And, one way to keep top talent is by making them feel valued while helping them to prepare for their next promotion. This is regarded as an employment benefit where HR is responsible for identifying skill development opportunities and arranging training. 

Increase the Use of Technology

When you consider the fact that 37 percent of employees telecommute, then it goes without saying that the need for cloud-based work tools is rising. In addition, the gig economy along with remote workers has increased the need for streamlined communication, management, and payments from anywhere in the world.

When your company offers remote work, you open up your pool of potential candidates. Moreover, by offering remote work options to your full-time employees, you can improve job satisfaction since this can enable an improvement in work-life balance.

Recent trends in HR are focused on the use of more business intelligence tools for monitoring and cloud-based collaboration tools to enable real-time communication.

Personalized Employee Reviews

Employees want a human touch, they don't want to feel like a number. So, a trend to watch is HR engaging in more detailed and personalized employee reviews. As noted with other trends, the focus is on an employee-centered experience. Think of your employees as your consumers.

Unfortunately, many employees hate reviews because they are often vague without offering anything of value or statements they haven't already heard before. It's the same old story: reach your targets, how can I help you increase productivity, ask me questions any time, talk to more customers and on it goes.

Employee reviews have simply become another chance for managers to repeat the same things they've been saying every month. And, numerical ratings and letter grades will become a thing of the past. There is nothing detailed about a number or letter.

Not to mention, number and letters don't take into account job and employee differences. So, along with the above HR trends in 2018, more HR managers will tailor their reviews to become more like a conversation as opposed to an impersonal rating system.

As a result, they will veer towards a discussion-based process that gives employees more insight regarding areas of improvement and where they are doing well, increasing employees engagement.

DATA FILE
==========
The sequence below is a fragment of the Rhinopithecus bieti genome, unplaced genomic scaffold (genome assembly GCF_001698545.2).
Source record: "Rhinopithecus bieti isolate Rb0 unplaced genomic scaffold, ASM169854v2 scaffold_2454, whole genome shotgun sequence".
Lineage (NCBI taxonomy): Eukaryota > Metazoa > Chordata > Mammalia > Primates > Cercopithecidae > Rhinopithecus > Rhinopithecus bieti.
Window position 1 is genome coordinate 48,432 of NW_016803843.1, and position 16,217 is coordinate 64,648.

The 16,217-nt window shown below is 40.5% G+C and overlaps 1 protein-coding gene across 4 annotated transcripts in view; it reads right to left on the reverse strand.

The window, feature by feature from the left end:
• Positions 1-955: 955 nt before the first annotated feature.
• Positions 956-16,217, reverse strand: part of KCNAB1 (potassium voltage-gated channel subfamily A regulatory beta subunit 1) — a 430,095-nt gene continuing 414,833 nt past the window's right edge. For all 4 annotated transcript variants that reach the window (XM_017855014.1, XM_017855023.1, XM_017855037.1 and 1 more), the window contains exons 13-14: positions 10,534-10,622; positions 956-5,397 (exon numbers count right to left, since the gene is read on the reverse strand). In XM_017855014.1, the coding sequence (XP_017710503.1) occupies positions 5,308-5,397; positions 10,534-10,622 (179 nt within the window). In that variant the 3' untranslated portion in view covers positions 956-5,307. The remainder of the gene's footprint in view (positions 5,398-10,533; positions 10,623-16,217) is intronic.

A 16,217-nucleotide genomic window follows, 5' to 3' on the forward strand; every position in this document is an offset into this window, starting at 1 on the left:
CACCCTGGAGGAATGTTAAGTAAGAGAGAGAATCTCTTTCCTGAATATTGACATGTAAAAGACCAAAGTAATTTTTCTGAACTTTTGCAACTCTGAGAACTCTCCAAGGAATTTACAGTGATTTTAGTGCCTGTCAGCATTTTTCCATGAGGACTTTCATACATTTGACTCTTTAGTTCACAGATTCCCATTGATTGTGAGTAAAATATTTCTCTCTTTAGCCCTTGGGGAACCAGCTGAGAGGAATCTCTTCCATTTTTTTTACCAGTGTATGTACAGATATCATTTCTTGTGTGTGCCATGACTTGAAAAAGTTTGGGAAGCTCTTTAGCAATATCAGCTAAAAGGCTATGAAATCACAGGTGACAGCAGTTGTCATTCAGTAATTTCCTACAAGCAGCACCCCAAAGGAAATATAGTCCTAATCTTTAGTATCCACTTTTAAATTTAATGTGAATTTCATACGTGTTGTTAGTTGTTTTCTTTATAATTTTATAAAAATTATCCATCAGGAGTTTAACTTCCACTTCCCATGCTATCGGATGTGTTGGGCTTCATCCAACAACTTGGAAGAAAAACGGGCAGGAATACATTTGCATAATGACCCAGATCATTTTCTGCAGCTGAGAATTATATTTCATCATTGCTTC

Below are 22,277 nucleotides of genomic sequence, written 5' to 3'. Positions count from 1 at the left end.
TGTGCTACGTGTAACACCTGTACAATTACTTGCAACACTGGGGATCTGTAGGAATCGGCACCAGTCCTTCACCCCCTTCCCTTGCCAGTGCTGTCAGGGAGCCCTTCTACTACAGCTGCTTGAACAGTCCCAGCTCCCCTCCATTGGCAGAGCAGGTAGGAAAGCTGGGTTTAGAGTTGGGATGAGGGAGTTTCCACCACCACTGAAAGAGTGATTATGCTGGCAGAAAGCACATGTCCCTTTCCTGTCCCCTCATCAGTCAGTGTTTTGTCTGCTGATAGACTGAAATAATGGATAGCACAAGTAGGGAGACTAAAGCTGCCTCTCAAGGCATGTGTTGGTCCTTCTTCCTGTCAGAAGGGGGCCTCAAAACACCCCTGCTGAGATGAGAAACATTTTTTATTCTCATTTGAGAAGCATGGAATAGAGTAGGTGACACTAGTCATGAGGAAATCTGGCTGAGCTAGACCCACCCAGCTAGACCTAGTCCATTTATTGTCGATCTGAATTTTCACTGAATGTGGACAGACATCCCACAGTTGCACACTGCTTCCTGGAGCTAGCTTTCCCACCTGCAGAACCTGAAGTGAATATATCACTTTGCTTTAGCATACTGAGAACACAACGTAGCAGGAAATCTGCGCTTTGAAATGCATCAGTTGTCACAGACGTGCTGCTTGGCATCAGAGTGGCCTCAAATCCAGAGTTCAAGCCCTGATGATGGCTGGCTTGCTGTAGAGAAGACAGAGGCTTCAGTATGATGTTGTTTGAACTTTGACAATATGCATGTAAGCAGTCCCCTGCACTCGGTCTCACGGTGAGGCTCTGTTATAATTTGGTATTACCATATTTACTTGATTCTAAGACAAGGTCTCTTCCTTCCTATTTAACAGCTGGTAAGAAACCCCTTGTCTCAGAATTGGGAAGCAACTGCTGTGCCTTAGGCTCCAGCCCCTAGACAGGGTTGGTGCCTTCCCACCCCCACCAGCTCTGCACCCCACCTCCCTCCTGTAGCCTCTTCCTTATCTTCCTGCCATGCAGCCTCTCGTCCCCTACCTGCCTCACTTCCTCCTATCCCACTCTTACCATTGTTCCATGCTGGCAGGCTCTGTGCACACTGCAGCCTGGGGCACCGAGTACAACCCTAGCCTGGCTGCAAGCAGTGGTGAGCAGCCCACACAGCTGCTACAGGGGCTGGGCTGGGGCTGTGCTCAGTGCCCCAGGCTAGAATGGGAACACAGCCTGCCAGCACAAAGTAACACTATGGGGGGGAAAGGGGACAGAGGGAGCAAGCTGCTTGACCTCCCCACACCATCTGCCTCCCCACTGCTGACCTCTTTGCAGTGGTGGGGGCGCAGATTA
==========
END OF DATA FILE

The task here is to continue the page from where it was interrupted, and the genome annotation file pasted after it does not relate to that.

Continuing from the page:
Employee Wellness

The trend around employee wellness will continue throughout 2018. Yet, this is about more than physical fitness, it also encompasses financial wellness. HR trends in employee wellness are taking a more well-rounded and holistic view.

For example, some companies now offer a financial training and programs that can help teach employees how to save for emergencies and retirement. Moreover, organizations are making use of big data and artificial intelligence to help employees better track their fitness goals. Instead of hoping for well-being in the workplace, it is now expected.

Incorporate Gamification

Increasing employee engagement continues to boggle many HR departments. Yet, many are also finding that gamification works quite well for a variety of reasons. From marketing to hiring, candidates enjoy an aspect of gamification where they have the opportunity to increase their "scores."

Still, gamification can be used through a company smartphone app that plays like a game but embeds algorithms to keep track of necessary analytics. Even tests on cognitive abilities and critical skill sets can be converted into fun games.

It's a win-win as candidates feel more excited about the job process and HR managers get the data they need to make the right hiring decisions.

Final Thoughts

Based on the above, the latest HR trends are all about an increased use of technology for the purpose of creating a more employee-based and personable experience. Tools to provide more options during the hiring and employee retention process are also quite valuable going into 2018 and beyond.